We walked along Jalan TAR past the Coliseum Hotel – it looks unchanged but we didn’t stop in for a sizzling steak.

Had a mediocre roti canai and teh tarik and a superior kway teow in Chinatown. KL’s old city centre is not in good shape – the Chinese shop houses are looking pretty crumbly. KL continues to spread with new condos and housing developments stretching out towards the airport.

Return to The Netherlands

22 September 2010

Our early morning trip to the Sabiah Gökçen Airport ( on the Asian side) was through thick fog that concealed the Bosphorus as we crossed the bridge. It is about 50km to the airport so we had a chance to see the vast expanse of housing in this area that extends much further than we went. There is a lot of high rise here, and generally newer buildings as this area has had more recent growth than the European side.

It is hard to imagine how people can move around the city with such inadequate public transport and with the Bosphorus forming a major transport barrier. Our flight to Amsterdam took us over the Black Sea to the north, then we think over the Ukraine, Poland and Germany.

We made it through customs and on to the Driebergen train with bike boxes and panniers with a minute to spare, and then didn’t have to change trains. This impressive record was then blotted by taking the wrong bus from Driebergen station -a faux pas soon corrected.

It’s good to be back here with a few days to rest and recover before the trip home.

Dutch klomper boys off to see the Queen

Yesterday (Tues) we went to Den Haag to see the Queen and today we have visited Hoge Veluwe, one of The Netherlands’ National Parks.

Queen Beatrix's golden coach

Last day in Istanbul

21 September 2010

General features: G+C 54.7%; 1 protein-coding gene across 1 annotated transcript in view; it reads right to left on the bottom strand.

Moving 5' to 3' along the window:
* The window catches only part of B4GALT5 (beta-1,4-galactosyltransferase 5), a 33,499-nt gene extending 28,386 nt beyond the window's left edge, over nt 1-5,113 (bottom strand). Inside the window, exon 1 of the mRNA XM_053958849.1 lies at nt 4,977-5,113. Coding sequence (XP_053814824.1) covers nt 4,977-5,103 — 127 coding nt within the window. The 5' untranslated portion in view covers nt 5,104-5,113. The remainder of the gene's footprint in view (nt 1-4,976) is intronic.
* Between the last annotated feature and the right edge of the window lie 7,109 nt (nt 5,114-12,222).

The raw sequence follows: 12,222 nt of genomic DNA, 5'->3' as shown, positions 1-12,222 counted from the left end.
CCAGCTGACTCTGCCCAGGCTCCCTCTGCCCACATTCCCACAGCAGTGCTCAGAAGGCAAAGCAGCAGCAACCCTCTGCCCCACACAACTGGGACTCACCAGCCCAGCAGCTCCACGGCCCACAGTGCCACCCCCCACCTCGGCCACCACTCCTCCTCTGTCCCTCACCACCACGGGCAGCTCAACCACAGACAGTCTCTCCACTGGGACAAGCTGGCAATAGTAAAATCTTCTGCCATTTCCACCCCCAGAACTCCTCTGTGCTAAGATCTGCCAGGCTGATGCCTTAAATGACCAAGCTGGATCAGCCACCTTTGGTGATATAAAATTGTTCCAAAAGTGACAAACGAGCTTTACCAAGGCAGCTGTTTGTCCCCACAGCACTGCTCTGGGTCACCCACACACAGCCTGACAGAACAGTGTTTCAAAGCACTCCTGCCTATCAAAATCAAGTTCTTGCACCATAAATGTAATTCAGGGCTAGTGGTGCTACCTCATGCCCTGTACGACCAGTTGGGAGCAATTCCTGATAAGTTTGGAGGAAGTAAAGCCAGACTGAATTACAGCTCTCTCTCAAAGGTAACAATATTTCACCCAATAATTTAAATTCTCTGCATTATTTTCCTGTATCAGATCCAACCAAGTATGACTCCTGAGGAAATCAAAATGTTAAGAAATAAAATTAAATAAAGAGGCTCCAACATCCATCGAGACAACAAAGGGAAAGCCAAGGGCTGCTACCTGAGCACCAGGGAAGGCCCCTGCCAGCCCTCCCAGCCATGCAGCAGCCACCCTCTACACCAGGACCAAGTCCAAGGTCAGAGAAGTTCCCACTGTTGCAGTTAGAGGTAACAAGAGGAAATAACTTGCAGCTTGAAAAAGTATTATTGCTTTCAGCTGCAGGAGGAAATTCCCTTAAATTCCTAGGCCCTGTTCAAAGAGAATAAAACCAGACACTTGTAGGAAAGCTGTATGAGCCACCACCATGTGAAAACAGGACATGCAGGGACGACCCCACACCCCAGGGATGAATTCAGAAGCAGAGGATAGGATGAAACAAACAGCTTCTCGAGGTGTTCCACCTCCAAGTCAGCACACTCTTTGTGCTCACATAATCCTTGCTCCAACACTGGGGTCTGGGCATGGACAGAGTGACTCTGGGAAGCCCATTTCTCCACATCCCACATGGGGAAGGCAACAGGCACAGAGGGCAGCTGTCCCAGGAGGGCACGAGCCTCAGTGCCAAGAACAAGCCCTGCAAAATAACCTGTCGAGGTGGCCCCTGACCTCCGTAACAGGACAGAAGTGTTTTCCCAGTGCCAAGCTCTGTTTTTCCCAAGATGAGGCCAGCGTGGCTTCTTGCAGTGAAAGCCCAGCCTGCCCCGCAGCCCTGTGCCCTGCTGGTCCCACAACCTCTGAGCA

Ian was confined to bed with cough and cold so I ventured forth alone for a big walk around the city. I wanted to see the Rustem Pasa Mosque, renowned for its Iznik tiles. It is approached through the Egyptian Bazaar, now rather tourist-oriented, but with some nice spice displays. All around the bazaar there are streets of shops and stalls, not so t-o, and full of interesting things.

Rustem Pasa Mosque

I inadvertently discovered the street where the sellers specialised in that well-known medication starting with V. All authentic of course. One vendor had an intriguing little device that looked like a stapler, but it was a tiny hand operated sewing machine. Another man was providing a laminating service from his cart, which had a small generator that he started up when required.

The entrance to the mosque was via some steps hidden amongst all of this activity. It was beautifully decorated with tiles, and as a bonus, I overheard a tour guide commentary that explained the reason for the low hanging lights in mosques: they are providing light to enable reading of the Koran, rather than general lighting.

The next destination was the Aqueduct, requiring a hike up past the Suleymaniye Mosque, skirting the Grand Bazaar, past the university and the Princes Mosque. This is a prominent landmark with a major road going through it and residential areas alongside. There was an interesting and pleasantly leafy shopping area on the other side with spice shops, butcher shops with lots of tripe on display, men drinking tea, bakeries and melon mountains on trucks.

Istanbul Aqueduct
Then through narrow residential streets to the Fatih Mosque (being renovated) and into Fener, a rather traditional area where women in black and men in baggy pants are more numerous (these pants have pleats at the back and the front – that’s how they become baggy). I was looking for the Greek Orthodox church of St Mary of the Mongols. I found a large building with Greek writing but could not see the church, but was then overtaken by Peter, an Australian man, who was being led there by a Turkish boy. The church was quite hidden from the street and we entered through a locked gate and courtyard, guided by the Greek man who looks after it. He showed us inside and told us the history of the church which is protected from conversion into a mosque by the edict of a sultan many centuries ago. The large building adjacent used to be the world centre of Greek Orthodoxy, and is now a high school with only 60 students. Few Greeks now remain living in Istanbul. Our tour was interrupted by the arrival of some German tourists and it all felt a bit rushed. Peter was more knowledgeable about historical matters than I and explained some things. He also had a different view on the incident with the Greeks at Aya Sofia and felt that a firm response from the Turks was necessary to stop things from getting out of hand as the atmosphere can rapidly become explosive.